Sitting there, I wondered if my mother picked up that phrase from her Irish grandmother, Meme, and another of my mother’s stories popped into my head.  She and her best friend traveled with Meme by boat to Provincetown in the mid 1930’s.  I have an old photo-booth picture of the three of them, taken on that trip. Meme must have been in her late forties, but she looks twenty-five years older by present-day standards.

“On the boat, my grandmother ordered a beer at the bar, and I was shocked!” my mother had told me.  “I had never seen her drinking a beer!” My mother didn't often see me with a drink in my hand, though I did share a glass of wine with her on occasion, mostly during one of our scrabble games with Laura and Al, and I was grateful for those memories.

The bar conversation was casual – is the Guinness made locally, is the Irish whiskey better in Ireland than at home, etc.  A few recalled the Front Line lecture and Q&A. Noam was addressed specifically two or three times by folks more than a seat or two away, having noticed he was having trouble hearing, despite hearing aids, above the buzz of bar chatter and the clinking of glasses. They also seemed a little shy sitting in a bar with Noam Chomsky - for sure an usual scenario. When Gary showed up, I introduced him again to Noam.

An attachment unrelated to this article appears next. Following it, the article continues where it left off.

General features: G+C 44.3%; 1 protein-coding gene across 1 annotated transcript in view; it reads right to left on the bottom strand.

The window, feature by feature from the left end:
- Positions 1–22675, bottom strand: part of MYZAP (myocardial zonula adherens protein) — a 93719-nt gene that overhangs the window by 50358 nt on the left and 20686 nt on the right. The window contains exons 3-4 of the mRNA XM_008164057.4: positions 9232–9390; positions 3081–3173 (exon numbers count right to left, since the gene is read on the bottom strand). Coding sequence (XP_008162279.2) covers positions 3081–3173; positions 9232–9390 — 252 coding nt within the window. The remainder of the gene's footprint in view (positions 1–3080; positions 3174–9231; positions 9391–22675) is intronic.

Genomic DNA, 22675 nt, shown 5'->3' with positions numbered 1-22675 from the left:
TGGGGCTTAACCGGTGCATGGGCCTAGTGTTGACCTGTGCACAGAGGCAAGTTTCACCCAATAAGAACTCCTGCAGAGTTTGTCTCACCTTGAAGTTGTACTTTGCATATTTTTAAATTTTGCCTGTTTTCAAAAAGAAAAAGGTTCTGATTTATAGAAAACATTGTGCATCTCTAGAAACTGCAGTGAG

“It’s a good thing you agreed to have your picture taken with Gary after your master class” I yelled into his right ear, leaning over Laura,“because he is not only a solicitor, but a boxer!” Noam took a deep sip from his whiskey glass, feigning fear.

When Mary, Katrina, and Sami offered to take us across the street to another bar, we had to say yes, although it was likely that I wouldn’t drink much more than the half of a half pint I had just drunk.

“I'm going back to rest up, but you have to go,” Noam said to Laura and me.  “Otherwise you won’t be able to say you’ve been on a pub crawl!”